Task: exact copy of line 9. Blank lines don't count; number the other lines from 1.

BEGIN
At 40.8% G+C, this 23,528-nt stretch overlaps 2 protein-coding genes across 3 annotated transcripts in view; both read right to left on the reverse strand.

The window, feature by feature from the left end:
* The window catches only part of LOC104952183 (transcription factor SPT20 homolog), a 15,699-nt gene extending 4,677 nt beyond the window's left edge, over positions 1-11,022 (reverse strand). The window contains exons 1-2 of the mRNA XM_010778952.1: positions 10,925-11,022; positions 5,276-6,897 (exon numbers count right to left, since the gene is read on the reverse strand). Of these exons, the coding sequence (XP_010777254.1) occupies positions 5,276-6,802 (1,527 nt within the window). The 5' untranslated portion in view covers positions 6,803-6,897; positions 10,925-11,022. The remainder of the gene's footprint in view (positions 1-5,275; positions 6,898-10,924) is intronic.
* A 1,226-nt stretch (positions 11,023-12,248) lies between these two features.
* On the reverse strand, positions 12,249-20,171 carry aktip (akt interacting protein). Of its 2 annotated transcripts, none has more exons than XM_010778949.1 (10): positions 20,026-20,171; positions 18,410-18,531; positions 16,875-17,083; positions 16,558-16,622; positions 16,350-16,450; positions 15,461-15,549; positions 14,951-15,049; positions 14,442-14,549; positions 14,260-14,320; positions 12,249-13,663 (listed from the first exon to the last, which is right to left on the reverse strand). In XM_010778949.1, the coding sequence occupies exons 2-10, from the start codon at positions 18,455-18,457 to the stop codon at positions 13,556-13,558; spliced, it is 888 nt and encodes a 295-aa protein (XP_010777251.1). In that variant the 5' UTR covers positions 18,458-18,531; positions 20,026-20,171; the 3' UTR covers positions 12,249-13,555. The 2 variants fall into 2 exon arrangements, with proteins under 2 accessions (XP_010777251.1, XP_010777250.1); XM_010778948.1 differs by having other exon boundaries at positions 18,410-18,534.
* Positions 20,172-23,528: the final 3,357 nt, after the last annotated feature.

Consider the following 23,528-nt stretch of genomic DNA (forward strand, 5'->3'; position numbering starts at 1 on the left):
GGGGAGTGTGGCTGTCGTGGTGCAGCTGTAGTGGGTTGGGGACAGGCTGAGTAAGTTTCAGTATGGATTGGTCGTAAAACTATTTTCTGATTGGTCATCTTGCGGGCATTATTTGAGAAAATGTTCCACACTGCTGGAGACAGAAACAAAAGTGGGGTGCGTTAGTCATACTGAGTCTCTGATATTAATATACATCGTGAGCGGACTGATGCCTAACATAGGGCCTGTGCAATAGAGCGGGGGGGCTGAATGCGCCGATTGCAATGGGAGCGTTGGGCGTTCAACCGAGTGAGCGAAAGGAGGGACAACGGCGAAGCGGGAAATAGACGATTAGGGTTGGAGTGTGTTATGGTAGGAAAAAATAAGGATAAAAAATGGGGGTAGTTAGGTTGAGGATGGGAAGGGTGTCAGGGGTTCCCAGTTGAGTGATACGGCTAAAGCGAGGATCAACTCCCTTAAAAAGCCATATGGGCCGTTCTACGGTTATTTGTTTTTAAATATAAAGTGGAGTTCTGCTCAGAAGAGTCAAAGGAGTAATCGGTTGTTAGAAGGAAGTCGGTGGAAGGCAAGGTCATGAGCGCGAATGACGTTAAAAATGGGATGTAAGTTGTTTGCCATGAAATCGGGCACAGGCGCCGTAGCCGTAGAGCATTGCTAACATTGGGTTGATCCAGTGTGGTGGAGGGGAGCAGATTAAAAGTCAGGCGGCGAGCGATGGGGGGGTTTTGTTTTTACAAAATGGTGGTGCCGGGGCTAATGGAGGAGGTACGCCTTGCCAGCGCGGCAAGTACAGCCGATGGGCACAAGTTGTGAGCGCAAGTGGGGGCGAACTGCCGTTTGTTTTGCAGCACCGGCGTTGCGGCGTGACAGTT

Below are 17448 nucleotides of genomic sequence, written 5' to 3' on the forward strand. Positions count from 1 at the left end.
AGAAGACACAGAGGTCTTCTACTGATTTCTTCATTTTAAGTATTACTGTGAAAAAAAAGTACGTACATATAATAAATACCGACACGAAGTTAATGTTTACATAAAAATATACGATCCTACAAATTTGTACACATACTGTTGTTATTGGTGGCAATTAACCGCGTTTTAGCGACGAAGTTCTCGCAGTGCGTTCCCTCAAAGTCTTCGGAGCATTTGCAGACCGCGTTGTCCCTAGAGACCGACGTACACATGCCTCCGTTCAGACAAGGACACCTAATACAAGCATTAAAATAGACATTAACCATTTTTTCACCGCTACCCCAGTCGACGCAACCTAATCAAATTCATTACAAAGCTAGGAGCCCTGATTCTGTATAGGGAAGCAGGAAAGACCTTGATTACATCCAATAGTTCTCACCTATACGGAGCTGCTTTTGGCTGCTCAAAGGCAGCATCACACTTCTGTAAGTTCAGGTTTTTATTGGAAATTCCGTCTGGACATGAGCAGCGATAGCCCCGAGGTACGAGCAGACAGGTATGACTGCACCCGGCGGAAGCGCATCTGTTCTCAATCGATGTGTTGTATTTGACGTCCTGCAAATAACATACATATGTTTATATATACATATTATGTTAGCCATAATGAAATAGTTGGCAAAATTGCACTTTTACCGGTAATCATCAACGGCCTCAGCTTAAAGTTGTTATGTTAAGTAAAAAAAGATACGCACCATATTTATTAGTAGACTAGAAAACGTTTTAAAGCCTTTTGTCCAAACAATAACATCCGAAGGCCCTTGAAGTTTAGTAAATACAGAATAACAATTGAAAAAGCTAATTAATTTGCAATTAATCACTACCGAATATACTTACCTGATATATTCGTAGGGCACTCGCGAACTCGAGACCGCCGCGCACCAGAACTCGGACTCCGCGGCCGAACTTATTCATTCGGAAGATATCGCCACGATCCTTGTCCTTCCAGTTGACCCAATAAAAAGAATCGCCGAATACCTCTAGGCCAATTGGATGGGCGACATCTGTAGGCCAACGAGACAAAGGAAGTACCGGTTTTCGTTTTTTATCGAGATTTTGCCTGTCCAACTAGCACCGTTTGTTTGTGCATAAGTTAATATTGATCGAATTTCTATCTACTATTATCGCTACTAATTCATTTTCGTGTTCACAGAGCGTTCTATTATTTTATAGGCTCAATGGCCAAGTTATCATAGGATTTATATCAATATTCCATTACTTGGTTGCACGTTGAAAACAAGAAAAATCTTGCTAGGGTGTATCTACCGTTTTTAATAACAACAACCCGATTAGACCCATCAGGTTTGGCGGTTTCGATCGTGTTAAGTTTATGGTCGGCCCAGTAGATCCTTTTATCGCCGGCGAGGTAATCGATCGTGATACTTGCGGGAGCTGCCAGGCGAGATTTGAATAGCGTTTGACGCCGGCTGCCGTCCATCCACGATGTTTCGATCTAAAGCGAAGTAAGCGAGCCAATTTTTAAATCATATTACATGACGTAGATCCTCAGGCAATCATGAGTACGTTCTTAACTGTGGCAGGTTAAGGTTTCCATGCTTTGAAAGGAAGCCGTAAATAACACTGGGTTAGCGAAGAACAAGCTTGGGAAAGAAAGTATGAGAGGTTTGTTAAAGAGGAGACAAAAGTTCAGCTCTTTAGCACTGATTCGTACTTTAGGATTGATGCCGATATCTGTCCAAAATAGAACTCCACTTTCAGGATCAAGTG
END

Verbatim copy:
Below are 17448 nucleotides of genomic sequence, written 5' to 3' on the forward strand. Positions count from 1 at the left end.